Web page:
The rewards depend on the type of payments on credit cards. For instance, some cashback cards exclude common expenses such as utilities and groceries from its benefits, and may not be useful to someone if those are key spending areas. However, there are workarounds like buying an Amazon Pay voucher or topping up the Paytm wallet to pay for these items. This method may attract fees of 0.5-2%, but if your card gives you a 5% cashback, you will still pocket a sweet 4.5-3%.

Note, that no two credit cards would offer the same value, and rewards programmes on different types of cards are complex. For instance, reward cards that allow transferring rewards to airmiles or hotel loyalty programmes will require you to evaluate the conversion rates on two levels: One, reward earned on each purchase and two, conversion ratio of rewards to loyalty points.

Sounds complex? Well it maybe for a beginner. But the points nerds have mastered the art. In fact, some have turned the passion for credit cards into their profession. Dixit and Setia are co-founders of a credit card comparison platform called Multiply, while Mandal runs a portal for credit card recommendations and personal finance advice called TechnoFino.

They believe in optimising spends to the hilt, which means that all of them own at least 10 credit cards (see graphic). For instance, Ansari uses Axis Airtel Credit Card just to pay his and family’s phone bills. “All of us use an Airtel sim card and the only purpose of this card is to recharge mobile. Each recharge with this card gives me 25% cashback."

Mandal has 51 active credit cards. “I strategically choose cards based on my needs and preferences. For instance, when I plan to purchase gadgets, I use a credit card that offers reward points redeemable for vouchers at Croma or any other electronic stores. Simultaneously, I am also accumulating air miles for future travels within the next five years," he added.

The 20% TCS on international transactions done with a credit card is not a deterrent for these CC geeks as banks offer 2X rewards on spends done overseas. Dixit has already exhausted his 7 lakh limit, beyond which TCS will kick in after 1 July but he is prepared for it. “To get 30% reward that my card offers, I’m fine with maintaining the extra 20% extra cash flow. Also, if not credit, I will use a debit card, which too attracts TCS so better to use the credit cards which at least earns rewards," he added.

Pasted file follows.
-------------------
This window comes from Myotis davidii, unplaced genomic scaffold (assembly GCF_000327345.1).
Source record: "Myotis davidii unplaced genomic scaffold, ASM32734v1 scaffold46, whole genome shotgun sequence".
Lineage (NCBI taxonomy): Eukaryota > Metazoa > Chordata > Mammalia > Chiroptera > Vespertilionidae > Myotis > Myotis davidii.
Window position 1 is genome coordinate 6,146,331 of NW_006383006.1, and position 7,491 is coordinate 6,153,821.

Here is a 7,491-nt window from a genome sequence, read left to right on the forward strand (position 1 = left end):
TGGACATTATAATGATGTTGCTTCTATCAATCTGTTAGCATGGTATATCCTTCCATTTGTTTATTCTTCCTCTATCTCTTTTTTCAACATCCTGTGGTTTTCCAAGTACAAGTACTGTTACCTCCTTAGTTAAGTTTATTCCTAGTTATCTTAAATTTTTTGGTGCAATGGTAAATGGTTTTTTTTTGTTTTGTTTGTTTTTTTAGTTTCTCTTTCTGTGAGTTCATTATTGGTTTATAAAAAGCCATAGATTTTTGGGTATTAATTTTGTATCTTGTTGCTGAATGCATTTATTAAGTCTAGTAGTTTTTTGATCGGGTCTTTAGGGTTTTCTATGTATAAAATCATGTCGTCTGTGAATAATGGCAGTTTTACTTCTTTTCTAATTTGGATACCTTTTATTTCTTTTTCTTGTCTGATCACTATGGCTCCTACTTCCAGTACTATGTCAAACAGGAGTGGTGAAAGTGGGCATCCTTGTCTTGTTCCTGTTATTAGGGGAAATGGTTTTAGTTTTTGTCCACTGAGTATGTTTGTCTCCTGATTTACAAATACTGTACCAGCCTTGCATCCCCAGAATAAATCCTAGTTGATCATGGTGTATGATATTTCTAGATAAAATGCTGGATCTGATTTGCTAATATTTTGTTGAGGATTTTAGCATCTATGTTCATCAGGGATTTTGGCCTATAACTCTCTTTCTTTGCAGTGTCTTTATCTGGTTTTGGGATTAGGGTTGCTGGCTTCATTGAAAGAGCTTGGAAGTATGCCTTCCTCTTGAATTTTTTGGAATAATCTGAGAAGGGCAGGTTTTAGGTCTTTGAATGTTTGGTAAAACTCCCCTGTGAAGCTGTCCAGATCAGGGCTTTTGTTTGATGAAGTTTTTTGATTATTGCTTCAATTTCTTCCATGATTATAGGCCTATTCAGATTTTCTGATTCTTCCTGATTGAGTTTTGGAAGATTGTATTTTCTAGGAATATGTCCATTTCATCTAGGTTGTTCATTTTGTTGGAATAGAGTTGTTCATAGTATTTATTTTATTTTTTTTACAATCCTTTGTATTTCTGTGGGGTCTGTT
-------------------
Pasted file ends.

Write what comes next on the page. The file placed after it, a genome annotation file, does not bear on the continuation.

Mandal concurred. “As the 7 lakh limit is not applicable to forex cards and cash, credit cards are a better option."

Is it for everyone

Most rewarding cards are premium products and involve high annual charges ranging from 10,000-1 lakh (see graphic). Chasing rewards also runs the risk of overspending. A 2021 study by Massachusetts Institute of Technology said credit cards motivate spending by exploiting reward networks. People Mint spoke with, said they don’t make extra purchases just to snag rewards. Besides credit cards carry the highest interest rates if one defaults on bill payments by the due date. Hence, the rule of thumb is to assess your cash flows before spending on credit cards, and settle all dues in full and on time. Besides, award tickets (flight tickets bought through airmiles) are limited, so one needs to book them in advance. Ansari intends to finalise all bookings for his world tour by June. “Earning rewards is not the tough part, the tough part is ensuring that you get a good deal on dates you’re available. I will build my itinerary, check all the deals and then start transferring the rewards, as once transferred, I will be bound to those airlines," he said.

Paying on time is even more crucial when you own multiple cards. Arumugam has missed due dates a few times when he was travelling overseas, but he was lucky as the banks waived off the fees in view of his timely payments history. Ansari has also missed a payment. “The bill amount was small so the interest did not pinch me, but my cibil came down from 790 to 750. It is not a massive downgrade as I have a long history of on-time payments. Even one default can bring down cibil scores by 80-90 points," Ansari said.